We were hoping to attend the Picnic in the Park, part of the Big Jubilee Lunch, organised by the Friends of Birkenhead Park to celebrate the Queen’s Platinum Jubilee and the 175th anniversary of the opening of the park. Sadly after three days of lovely weather, on Sunday it rained nearly all day. There was no sign of any gathering, and we were later told it had been officially cancelled that morning, and clearly nobody would be lounging on the grass with bubbly in that weather! But it was interesting to visit the park at a different season and see things we had never noticed before. One was by the obelisk called the Jackson Memorial. An unassuming pair of bushes turned out to be Chinese Dogwoods with their gorgeous flowers.
There were no interesting birds on the lake, just Mute Swans, Canada Geese, Mallards, Coots and Moorhens. At the west end of the lake, near the rockery, the Cucumber tree was in subdued flower.
On the opposite side of the lake a pair of Moorhens were building a nest about 10 feet (3 meters) above the water on an overhanging branch of a Deodar cedar. It will be fun when the chicks have to jump!
The drizzly rain became heavier, so we sheltered in the Visitors’ Centre where there was an art exhibition.
When the rain eased off, we headed back out. Near the Swiss Bridge was a yellow-flowered ground-cover plant on the lakeside, with the rain beading prettily on the leaves. It’s Garden Lady’s Mantle Alchemilla mollis, not strictly a wild flower, but a “neophyte”, which has naturalised in the last century. The Victorians kept it in their gardens, and it escaped in WWII. This has probably been planted in the park, rather than arriving at random.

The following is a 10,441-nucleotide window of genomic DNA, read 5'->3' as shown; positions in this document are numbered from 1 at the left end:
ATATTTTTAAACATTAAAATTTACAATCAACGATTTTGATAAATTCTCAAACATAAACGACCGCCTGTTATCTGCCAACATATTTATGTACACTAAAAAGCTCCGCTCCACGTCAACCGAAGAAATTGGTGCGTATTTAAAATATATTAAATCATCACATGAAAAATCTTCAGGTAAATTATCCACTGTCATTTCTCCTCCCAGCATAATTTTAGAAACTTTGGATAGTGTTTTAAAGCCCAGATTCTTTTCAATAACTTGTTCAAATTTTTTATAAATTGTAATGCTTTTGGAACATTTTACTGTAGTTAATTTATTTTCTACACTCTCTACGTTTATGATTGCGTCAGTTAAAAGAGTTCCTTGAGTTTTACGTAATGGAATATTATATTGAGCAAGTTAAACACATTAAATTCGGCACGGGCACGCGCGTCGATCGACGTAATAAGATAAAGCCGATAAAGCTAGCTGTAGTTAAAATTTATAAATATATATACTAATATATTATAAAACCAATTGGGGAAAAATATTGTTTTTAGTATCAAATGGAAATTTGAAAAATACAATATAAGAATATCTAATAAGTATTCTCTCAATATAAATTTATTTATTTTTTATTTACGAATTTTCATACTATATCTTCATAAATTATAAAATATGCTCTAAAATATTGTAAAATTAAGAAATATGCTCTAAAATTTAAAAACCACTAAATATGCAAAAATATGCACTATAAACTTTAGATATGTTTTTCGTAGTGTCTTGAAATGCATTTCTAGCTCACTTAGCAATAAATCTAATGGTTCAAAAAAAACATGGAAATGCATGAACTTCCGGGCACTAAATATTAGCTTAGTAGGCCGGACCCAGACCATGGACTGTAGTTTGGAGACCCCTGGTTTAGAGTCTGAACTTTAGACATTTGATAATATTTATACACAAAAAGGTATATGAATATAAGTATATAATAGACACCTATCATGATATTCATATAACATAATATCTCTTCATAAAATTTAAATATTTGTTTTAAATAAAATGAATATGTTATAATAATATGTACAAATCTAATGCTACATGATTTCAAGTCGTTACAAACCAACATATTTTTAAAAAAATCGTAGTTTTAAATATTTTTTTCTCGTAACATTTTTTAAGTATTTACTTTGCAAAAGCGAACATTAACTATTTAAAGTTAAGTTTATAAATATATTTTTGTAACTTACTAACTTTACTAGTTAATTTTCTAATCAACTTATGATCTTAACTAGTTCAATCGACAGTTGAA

The trees flowered early this year and good numbers of seeds are already forming. We noted both Sycamore helicopters and Horse Chestnut conkers growing well, and this Beech was getting heavy with seed cases.
Another example of us previously overlooking something was a modest small tree on a path corner. It was blossoming rather like Hawthorn, but the flowers were bigger and later than hedge mayflowers. I think it might be Hybrid Cockspur Thorn Crataegus x lavallei. The leaves are the right shape (not broad-leaved) while Mitchell’s tree book mentions the prominent red disc in the centres of the flowers as a key identification feature. No thorns, though.
After lunch in the Boat House (the only available shelter) we went around the Upper Park, where a Song Thrush was singing. We had seen Crows, Magpies and Wood Pigeons, but all the little birds were hiding away. Grey Squirrels seemed to be very hungry, because they gathered around us, three or four at a time, whenever we stopped to look at something. Something brown flashed across the path in front of us. A Stoat? Or was it just a Rat? Through the thick shrubbery a tall Laburnum tree was blooming magnificently. It’s rather late, so maybe the shady position has held it back.
Across the big field the clump of Purple Cherry Plums Prunus cerasifera ‘Pissardi’, were floating serenely in the slight damp mist. They feature in the Friend’s big leaflet “The Unusual Trees of Birkenhead Park”.
We returned on the train from Birkenhead Park Station, where the railsides were lovely with wild flowers. The westbound side was all dainty white, with white Dog Rose, Ox-Eye Daisy and Cow Parsley, while the eastbound side was more dramatic. I can’t identify most of this, and at first I thought the lowest plant was Shining Cranesbill because it was so red, but it is probably just Herb Robert, reddening under the influence of all that limestone ballast.
Public transport details: Bus 437 from Sir Thomas Street towards West Kirby at 10.19, arriving Park Road North / Park Road East at 10.32. Returned on the train from Birkenhead Park Station at 2.21, arriving Liverpool Central at 2.34